By dr. Christopher Wickert, David Risi MSc and dr. Shiva Sayah
Corporate Social Responsibility (CSR), a management concept for the systematic integration of social, environmental and ethical aspects into core business operations in collaboration with stakeholders, has become central to the corporate world. Nowadays, few companies can afford not to position themselves with regard to CSR and communicate their activities to stakeholders. Whilst formal structures such as codes of conduct, policy documents and certification schemes are central for the successful implementation of CSR, their formal endorsement by company leaders alone often has little to no effect.
In the worst case scenario, public commitments to CSR without proper implementation easily lead to accusations of greenwashing or the symbolic construction of a CSR façade without any substance. CSR managers play a critical role in avoiding such problems, because they are responsible for implementing CSR practices internally and spreading a CSR mindset within companies. Our research shows that CSR managers have developed a set of creative and informal tactics that promise to facilitate a more effective implementation of CSR.
Multinational corporations are confronted with steadily increasing societal demands to incorporate CSR into their strategy, core business operations and even their global supply chains. Many companies have recognized the complexity of this task and have hired a CSR manager, or have even created entire CSR departments of ten or more people. CSR managers are an emerging type of professional and usually have staff positions that are relatively close to the boardroom. Their job is to manage the strategic planning, coordination and evaluation of CSR; in other words, to integrate CSR into organizational structures and procedures. At the same time, they are often the most important carriers of CSR-related knowledge in an organization. CSR managers have thus become key professional agents that drive the thorough implementation of CSR.
Existing research provides many insights into the strategic importance of CSR, and there are a vast number of best practices available that illustrate the content of CSR strategies, policies and related management frameworks. Company leaders know what they should do to make CSR an essential part of their business. It is well known, however, that it takes a long time to integrate CSR into a company’s daily routines and processes successfully and, more importantly, with the necessary seriousness, and that it is not easy to make CSR part of a company’s DNA. CSR managers are therefore indispensable, because they constantly push their colleagues to move from initial strategic commitments to concrete operational results.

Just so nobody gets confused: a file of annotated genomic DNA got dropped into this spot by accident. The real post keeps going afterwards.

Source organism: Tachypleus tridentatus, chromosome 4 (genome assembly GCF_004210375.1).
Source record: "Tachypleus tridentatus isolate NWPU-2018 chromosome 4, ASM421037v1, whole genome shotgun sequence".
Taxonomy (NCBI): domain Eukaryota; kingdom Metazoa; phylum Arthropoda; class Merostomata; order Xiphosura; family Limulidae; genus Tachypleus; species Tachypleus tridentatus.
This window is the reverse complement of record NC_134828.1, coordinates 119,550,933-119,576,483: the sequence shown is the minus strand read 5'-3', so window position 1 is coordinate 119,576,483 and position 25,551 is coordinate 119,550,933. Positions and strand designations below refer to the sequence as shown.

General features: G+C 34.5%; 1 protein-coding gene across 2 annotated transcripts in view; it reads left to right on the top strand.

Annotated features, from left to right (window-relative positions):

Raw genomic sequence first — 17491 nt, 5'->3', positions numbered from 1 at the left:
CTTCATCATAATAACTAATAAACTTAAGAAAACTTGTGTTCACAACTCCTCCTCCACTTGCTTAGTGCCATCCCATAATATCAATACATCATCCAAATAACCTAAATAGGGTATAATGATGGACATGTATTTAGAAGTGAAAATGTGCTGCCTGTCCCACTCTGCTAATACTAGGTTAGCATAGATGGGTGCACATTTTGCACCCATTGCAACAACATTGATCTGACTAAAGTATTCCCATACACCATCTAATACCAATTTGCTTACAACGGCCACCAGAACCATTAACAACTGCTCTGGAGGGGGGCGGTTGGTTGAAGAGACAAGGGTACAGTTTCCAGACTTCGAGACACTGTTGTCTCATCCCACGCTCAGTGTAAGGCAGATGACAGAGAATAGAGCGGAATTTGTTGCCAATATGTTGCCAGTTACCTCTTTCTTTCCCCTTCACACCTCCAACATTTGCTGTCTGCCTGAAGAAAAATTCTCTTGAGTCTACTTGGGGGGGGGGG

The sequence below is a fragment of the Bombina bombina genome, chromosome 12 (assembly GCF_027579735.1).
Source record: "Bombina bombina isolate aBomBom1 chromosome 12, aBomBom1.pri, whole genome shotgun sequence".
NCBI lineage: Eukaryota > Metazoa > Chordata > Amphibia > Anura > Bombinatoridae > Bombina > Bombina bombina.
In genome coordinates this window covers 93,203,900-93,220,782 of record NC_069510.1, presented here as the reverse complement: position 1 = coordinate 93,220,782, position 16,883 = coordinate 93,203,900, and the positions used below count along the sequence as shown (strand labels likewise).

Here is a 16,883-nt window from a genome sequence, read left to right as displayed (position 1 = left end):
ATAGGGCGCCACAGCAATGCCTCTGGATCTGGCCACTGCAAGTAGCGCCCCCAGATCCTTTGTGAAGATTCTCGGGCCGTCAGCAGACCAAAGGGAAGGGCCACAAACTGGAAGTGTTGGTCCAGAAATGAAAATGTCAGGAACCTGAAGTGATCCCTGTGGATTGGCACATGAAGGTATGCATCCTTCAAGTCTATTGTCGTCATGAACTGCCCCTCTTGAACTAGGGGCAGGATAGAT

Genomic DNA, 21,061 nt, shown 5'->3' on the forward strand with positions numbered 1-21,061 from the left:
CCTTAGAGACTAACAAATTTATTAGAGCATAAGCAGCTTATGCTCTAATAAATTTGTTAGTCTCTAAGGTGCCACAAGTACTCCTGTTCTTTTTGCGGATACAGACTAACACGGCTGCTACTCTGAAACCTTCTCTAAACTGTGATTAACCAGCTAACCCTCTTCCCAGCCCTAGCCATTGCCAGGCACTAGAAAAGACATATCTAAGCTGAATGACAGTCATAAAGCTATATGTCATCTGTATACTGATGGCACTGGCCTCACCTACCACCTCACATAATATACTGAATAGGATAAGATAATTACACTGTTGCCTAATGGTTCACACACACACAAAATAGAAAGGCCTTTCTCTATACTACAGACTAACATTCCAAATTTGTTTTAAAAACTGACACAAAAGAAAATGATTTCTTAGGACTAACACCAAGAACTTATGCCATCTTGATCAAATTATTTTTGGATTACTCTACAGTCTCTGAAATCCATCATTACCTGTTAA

Despite the apparent importance of CSR managers, they have received surprisingly little attention in empirical research. Understanding what they do is important, because it makes it possible to give strategic advice about how to implement CSR more effectively.
In this research project, a collaboration between VU University Amsterdam, the University of St. Gallen in Switzerland and the Heinrich-Heine University in Düsseldorf, Germany, we took a closer look at the work of CSR managers. We asked which strategies or tactics CSR managers use to navigate around tensions and constraints or even denial of the importance of CSR among other employees in the company. We focused in particular on the interplay between formal elements such as a CSR strategy and informal processes such as subtly encouraging others to cooperate. For our study, we interviewed 75 CSR managers in German and Swiss multinationals in the course of 2013.
Many of the CSR managers we spoke to reported that a major difficulty in their work is to convince other employees and decision-makers in their companies about the importance of CSR. While many leaders and CEOs recognize that CSR is a ‘must have’, this recognition does not always extend to middle managers and white-collar employees. Often motivation or sheer interest in sustainability topics are lacking, or people feel overwhelmed by their daily schedules and thus refrain from launching new CSR projects (take, for instance, a procurement manager who needs to include different CSR standards in his decisionmaking that may not be in line with common financially-oriented objectives). As a whole, the evidence shows that while commitment from a CEO is essential, successful CSR implementation by no means automatically follows. Rather, it is the CSR manager’s job to point people in the direction of CSR.
The responses we gathered in the interviews can be aggregated to five tactics that CSR managers tend to employ. These are not necessarily present to an equal degree in each and every company. However, these five tactics represent reoccurring patterns that were highlighted by the majority of the CSR managers to whom we spoke. They emphasized that the systematic application of these tactics is an important component of successful CSR implementation, and allows them to circumvent internal barriers and tensions better.